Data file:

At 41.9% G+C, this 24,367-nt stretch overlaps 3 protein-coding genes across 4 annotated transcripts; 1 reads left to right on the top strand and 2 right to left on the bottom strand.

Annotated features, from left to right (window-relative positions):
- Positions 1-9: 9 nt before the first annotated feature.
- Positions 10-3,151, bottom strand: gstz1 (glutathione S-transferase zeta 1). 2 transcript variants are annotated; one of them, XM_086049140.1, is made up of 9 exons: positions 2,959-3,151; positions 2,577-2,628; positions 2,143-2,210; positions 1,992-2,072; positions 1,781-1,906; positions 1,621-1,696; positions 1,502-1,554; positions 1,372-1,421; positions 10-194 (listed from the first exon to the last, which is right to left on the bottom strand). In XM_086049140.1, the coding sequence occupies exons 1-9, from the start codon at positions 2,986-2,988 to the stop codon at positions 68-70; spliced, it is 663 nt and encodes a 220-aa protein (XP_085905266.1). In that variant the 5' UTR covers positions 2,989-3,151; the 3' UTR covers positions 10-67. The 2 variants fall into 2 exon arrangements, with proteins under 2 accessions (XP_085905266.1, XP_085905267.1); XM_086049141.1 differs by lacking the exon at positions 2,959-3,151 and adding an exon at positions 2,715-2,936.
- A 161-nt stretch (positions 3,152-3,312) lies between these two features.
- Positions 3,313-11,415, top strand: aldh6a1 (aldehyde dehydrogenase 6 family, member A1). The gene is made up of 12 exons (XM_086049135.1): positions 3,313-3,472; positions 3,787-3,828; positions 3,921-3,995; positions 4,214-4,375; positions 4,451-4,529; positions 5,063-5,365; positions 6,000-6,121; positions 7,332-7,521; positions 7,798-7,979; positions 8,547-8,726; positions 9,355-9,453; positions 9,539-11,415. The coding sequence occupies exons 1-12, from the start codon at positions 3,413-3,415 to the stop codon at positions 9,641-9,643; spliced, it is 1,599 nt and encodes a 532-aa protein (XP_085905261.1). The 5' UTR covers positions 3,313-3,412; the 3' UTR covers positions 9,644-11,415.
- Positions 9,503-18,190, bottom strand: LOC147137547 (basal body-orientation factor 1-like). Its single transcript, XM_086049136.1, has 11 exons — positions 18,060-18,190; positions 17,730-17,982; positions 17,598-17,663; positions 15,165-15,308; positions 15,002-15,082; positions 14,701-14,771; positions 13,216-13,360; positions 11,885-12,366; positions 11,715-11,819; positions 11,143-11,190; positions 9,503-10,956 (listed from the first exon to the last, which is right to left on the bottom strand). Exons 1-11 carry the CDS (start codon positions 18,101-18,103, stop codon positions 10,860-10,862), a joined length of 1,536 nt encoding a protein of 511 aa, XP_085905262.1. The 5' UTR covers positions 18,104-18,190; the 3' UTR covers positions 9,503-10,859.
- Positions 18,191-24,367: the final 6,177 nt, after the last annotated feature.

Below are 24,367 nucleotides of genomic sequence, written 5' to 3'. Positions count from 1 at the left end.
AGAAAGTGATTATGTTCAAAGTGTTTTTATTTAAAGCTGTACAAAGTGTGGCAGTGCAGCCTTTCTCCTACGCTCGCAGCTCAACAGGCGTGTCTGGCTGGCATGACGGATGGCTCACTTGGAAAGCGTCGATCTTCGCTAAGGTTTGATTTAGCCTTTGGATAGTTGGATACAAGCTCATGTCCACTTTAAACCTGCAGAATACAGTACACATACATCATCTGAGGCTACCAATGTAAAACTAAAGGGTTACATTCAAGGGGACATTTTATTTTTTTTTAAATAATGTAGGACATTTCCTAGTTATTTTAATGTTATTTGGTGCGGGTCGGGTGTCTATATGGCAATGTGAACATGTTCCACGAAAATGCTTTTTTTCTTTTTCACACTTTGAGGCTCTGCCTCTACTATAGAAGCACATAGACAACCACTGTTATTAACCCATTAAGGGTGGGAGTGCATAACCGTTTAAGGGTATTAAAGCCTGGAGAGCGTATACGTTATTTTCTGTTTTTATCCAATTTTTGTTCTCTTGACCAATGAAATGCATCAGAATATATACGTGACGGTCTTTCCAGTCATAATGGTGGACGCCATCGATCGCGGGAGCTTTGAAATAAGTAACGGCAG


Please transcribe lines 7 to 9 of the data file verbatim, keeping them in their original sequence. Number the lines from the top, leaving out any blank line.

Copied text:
- Positions 9,503-18,190, bottom strand: LOC147137547 (basal body-orientation factor 1-like). Its single transcript, XM_086049136.1, has 11 exons — positions 18,060-18,190; positions 17,730-17,982; positions 17,598-17,663; positions 15,165-15,308; positions 15,002-15,082; positions 14,701-14,771; positions 13,216-13,360; positions 11,885-12,366; positions 11,715-11,819; positions 11,143-11,190; positions 9,503-10,956 (listed from the first exon to the last, which is right to left on the bottom strand). Exons 1-11 carry the CDS (start codon positions 18,101-18,103, stop codon positions 10,860-10,862), a joined length of 1,536 nt encoding a protein of 511 aa, XP_085905262.1. The 5' UTR covers positions 18,104-18,190; the 3' UTR covers positions 9,503-10,859.
- Positions 18,191-24,367: the final 6,177 nt, after the last annotated feature.

Below are 24,367 nucleotides of genomic sequence, written 5' to 3'. Positions count from 1 at the left end.